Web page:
No home? No problem. Fresh from a three-week spiritual journey through India, Shailene Woodley opens up inside the new InStyle about "constantly falling in love," being a late bloomer, and the joys of letting go. An excerpt is below. To read the full feature, pick up the March issue of InStyle, now available on newsstands and for digital download.

By Amy Spencer
Updated Feb 12, 2016 @ 5:00 am
Shailene Woodley's Soft-Focus Makeup
Credit: Thomas Whiteside

Shailene Woodley has a decision to make. She recently spent several weeks traveling through India, along with jaunts to London and New York (not to mention Atlanta, where she’d been shooting her latest film, The Divergent Series: Allegiant). But now, after months of living out of a suitcase, she has returned home to L.A. and thinks she might just get herself a place to live.

For someone who has been proudly possession-free for years, this is a big deal. “Three years ago I got rid of everything,” says Woodley—meaning her home, her car, and even her phone. In fact, that iPhone sitting on the dinner table between us? “It’s Lionsgate’s [the studio behind Allegiant]—they’re like, ‘Here you go! We need to be able to track you.’"

While she was traveling, Woodley reveled in the freedom of not being attached to her belongings. “What I found was, the less I had, the less I craved or needed.” By the end of her trip to India, the only clothes she had were practically the ones on her back: “a pair of leggings, a pair of sweats, one long-sleeve shirt, and this shawl,” she says. The lightness she felt was intoxicating. “I think we have such an attachment to ‘Ah, I’m going to need this’ or ‘I should bring this just in case.’ But the most beautiful moments I had were when I was stuck in the rain and had no raincoat and ended up laughing because what could have been an everyday experience of it raining in London turned into this hilarious adventure of being soaking wet and having to borrow someone’s dryer to dry my clothes.”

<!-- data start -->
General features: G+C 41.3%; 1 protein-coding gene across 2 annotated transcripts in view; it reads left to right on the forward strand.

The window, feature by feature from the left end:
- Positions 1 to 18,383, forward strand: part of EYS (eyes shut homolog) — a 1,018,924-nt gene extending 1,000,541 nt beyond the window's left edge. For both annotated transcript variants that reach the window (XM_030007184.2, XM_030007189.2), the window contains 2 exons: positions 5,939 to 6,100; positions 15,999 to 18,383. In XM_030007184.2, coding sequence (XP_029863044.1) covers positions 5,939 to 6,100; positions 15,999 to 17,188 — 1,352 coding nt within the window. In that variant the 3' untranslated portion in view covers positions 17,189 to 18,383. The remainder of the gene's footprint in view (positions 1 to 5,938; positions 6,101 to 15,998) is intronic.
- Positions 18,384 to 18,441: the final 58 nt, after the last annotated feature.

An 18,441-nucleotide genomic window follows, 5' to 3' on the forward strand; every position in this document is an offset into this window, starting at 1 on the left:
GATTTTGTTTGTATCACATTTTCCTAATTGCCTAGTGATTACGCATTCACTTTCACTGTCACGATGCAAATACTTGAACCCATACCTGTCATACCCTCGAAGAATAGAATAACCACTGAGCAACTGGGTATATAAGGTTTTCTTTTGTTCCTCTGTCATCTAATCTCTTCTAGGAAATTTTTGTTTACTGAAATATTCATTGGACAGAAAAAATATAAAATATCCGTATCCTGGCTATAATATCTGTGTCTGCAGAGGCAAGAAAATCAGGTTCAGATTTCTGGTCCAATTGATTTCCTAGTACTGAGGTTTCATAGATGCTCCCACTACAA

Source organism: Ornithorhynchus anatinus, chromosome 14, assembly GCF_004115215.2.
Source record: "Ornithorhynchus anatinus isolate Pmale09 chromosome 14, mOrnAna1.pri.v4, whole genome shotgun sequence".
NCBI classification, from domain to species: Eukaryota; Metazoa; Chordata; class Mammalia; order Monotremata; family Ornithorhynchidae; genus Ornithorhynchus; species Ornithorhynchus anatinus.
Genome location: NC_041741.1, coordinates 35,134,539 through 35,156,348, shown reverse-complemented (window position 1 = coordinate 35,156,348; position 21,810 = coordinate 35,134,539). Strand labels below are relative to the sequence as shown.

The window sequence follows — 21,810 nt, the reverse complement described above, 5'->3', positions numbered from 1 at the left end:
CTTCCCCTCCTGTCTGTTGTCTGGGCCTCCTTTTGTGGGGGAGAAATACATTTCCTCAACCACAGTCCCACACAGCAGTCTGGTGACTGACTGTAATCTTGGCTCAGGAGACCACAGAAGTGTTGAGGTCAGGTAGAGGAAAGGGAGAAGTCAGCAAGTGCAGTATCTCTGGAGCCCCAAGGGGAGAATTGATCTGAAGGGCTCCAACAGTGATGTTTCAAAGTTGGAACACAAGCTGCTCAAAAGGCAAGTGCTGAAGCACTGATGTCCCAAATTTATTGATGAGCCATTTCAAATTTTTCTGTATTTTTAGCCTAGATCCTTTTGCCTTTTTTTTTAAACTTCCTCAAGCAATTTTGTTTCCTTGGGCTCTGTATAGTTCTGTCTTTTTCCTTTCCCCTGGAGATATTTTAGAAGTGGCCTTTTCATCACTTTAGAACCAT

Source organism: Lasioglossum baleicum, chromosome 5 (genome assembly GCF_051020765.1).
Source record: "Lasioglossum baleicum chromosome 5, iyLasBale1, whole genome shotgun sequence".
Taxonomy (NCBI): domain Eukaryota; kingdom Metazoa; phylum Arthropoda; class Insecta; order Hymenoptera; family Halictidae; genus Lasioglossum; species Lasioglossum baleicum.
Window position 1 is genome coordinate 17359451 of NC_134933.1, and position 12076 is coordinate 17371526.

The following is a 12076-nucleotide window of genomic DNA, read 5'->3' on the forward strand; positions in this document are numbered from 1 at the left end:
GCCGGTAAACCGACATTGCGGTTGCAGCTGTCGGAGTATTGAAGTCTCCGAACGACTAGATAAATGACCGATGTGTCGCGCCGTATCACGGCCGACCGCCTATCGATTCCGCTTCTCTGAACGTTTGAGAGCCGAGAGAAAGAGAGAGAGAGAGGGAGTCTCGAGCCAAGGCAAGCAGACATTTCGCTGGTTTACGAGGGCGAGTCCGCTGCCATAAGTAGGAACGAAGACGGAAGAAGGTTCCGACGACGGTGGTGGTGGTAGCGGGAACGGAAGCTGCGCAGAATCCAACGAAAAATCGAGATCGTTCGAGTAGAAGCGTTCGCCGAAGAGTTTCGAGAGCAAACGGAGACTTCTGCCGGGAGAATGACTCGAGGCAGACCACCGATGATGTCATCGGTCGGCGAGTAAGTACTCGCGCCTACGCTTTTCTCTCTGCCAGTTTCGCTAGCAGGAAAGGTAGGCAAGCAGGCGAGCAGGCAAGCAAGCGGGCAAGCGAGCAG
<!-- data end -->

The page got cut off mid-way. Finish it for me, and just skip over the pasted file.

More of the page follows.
If Woodley seems unusually determined to stay grounded and savor the present moment, it’s easy to understand why. Success—and all its attendant demands—has come fast and furious for the free-spirited actress: At just 24 years old, she’s already checked off more career milestones than most actors do in a lifetime. After starring in the ABC family series The Secret Life of the American Teenager, she scored a breakout film role as George Clooney’s daughter in the Academy Award–winning The Descendants and went on to earn teen-cult status with the romantic dramas The Fault in Our Stars and The Spectacular Now. Soon she will also add a cable-TV-binge show to her résumé (the HBO limited series Big Little Lies, with Nicole Kidman and Reese Witherspoon). And, of course, there’s the ongoing series of blockbuster movies about post-apocalyptic Chicago that started with 2014’s Divergent and continued with last year’s Insurgent. The third installment, Allegiant, opens this month, with the final chapter, Ascendant, due in summer 2017.

The last time we saw Woodley’s character, Beatrice “Tris” Prior, she’d just found out that her home city was actually a walled-in experimental haven created by unknown forces 200 years ago. Everyone in town knows that “divergent” citizens like her—the few who possess all five of the futuristic society’s virtues instead of just one—aren’t a threat to survival. They’re vital to human existence. “What now?” Tris asks her boyfriend, Tobias “Four” Eaton (played by Theo James, this month’s Man of Style), in Insurgent’s final scene.

It’s a question Woodley herself has been pondering lately. Like many 20-somethings who head off backpacking across South Asia looking for meaning before they settle down, she’s been doing a lot of soul-searching. “We’re so wrapped up in getting somewhere or achieving something that we sometimes skip over the beauty that exists right in front of us,” she says, explaining her desire to be “fully present” in her life. Yet unlike most would-be spiritual junkies her age, she has the added burden of reconciling her Zen leanings with the ego-driven, often narcissistic world of Hollywood. Her main goal, she says, has been “practicing no attachment”—learning to be content in every moment no matter what. “Happiness is not something I need to achieve,” she says. “It’s more about learning to embrace the simple truth that I am happiness.”

For more from the actress, where she talks in detail about living a life of beautiful simplicity, pick up the March issue of InStyle, now available on newsstands and digital download.